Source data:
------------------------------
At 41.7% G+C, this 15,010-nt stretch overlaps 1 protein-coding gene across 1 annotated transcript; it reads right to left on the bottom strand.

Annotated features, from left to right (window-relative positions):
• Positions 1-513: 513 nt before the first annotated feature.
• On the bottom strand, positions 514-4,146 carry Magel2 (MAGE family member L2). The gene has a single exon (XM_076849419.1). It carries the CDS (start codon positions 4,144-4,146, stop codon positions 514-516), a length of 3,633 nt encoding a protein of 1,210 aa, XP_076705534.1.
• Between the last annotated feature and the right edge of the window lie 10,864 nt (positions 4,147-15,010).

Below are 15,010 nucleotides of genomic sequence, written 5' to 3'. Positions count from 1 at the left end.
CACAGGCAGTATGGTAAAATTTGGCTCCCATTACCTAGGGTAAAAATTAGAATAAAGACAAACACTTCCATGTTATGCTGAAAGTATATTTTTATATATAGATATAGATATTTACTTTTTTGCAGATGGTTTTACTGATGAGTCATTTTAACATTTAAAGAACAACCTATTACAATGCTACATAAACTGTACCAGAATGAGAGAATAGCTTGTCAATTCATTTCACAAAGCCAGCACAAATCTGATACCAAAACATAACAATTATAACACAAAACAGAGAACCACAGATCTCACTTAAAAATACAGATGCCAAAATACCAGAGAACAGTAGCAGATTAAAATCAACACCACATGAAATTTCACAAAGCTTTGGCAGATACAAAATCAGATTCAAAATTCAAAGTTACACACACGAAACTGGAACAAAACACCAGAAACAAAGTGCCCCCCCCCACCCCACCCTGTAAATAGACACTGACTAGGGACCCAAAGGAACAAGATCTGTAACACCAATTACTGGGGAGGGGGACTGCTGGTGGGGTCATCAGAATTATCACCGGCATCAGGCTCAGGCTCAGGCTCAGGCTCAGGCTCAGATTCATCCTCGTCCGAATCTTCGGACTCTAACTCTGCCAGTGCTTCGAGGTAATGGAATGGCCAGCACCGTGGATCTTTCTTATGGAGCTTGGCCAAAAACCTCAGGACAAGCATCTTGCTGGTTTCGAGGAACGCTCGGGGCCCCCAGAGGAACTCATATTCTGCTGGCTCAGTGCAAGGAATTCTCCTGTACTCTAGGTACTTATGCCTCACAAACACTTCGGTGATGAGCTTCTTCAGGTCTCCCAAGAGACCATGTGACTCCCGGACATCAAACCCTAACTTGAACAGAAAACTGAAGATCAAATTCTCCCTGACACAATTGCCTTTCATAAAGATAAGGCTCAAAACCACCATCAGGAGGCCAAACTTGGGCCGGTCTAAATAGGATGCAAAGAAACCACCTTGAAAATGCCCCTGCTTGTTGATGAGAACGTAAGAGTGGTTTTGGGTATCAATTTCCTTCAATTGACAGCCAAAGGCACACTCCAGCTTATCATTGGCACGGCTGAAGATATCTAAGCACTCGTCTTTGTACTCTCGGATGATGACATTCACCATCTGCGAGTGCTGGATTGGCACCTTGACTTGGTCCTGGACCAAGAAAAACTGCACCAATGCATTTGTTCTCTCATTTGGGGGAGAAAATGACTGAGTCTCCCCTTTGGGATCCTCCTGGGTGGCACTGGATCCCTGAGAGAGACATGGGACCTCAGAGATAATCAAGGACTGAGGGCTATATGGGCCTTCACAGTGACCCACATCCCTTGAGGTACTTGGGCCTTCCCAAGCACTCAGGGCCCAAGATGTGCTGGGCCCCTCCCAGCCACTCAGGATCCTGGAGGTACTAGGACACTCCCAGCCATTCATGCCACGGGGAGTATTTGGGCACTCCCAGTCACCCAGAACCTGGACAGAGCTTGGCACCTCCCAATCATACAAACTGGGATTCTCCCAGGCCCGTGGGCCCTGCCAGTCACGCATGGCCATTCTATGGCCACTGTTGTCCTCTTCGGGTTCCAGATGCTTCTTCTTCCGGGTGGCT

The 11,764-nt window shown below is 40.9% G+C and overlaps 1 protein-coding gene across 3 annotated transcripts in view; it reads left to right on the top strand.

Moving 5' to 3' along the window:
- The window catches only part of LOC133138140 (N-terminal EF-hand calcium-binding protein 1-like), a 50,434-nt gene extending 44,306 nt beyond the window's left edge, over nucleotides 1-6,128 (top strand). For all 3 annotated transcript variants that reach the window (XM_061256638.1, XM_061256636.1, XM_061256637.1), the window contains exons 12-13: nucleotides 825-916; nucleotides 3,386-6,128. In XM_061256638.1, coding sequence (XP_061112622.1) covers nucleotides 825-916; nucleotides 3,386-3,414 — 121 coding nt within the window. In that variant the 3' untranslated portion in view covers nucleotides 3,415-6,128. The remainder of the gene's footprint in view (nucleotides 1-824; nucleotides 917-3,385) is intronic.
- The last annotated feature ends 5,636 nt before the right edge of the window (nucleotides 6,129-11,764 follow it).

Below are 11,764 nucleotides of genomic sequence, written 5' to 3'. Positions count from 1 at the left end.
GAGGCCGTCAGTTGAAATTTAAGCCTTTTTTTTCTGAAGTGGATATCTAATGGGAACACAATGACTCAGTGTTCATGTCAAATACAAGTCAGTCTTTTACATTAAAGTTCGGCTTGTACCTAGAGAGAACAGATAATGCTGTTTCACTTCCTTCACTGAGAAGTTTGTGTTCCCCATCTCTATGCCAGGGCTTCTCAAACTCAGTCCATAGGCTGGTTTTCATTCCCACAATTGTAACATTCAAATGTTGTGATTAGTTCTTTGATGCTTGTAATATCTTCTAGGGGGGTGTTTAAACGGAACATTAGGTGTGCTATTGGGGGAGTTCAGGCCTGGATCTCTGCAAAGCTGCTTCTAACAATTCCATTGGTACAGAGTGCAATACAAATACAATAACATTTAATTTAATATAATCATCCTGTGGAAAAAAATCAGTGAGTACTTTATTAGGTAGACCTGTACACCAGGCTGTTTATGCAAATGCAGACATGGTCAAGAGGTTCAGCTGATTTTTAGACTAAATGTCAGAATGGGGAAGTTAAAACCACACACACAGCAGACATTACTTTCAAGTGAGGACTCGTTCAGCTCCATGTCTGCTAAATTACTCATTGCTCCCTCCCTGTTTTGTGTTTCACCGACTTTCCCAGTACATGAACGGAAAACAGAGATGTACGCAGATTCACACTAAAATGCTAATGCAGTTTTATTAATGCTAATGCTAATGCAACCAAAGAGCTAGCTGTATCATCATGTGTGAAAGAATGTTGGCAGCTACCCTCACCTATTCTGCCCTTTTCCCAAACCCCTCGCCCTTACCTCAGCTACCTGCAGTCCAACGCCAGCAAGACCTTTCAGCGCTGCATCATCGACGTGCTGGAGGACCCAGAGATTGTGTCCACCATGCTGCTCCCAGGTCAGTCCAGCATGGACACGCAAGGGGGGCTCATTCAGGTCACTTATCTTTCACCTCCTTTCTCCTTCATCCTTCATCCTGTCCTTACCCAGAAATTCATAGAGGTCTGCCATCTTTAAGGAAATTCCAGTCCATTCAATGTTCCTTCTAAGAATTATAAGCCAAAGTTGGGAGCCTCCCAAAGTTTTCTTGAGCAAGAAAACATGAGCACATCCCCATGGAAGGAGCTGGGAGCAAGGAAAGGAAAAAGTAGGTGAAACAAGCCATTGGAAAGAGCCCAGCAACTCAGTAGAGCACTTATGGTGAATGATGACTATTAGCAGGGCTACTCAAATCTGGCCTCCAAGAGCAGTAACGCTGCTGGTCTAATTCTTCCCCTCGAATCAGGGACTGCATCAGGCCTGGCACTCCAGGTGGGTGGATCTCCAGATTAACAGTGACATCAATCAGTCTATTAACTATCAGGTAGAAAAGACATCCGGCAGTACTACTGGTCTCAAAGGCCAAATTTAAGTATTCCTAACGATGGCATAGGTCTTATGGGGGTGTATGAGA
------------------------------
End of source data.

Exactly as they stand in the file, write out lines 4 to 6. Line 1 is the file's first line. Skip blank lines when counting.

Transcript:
• On the bottom strand, positions 514-4,146 carry Magel2 (MAGE family member L2). The gene has a single exon (XM_076849419.1). It carries the CDS (start codon positions 4,144-4,146, stop codon positions 514-516), a length of 3,633 nt encoding a protein of 1,210 aa, XP_076705534.1.
• Between the last annotated feature and the right edge of the window lie 10,864 nt (positions 4,147-15,010).

Below are 15,010 nucleotides of genomic sequence, written 5' to 3'. Positions count from 1 at the left end.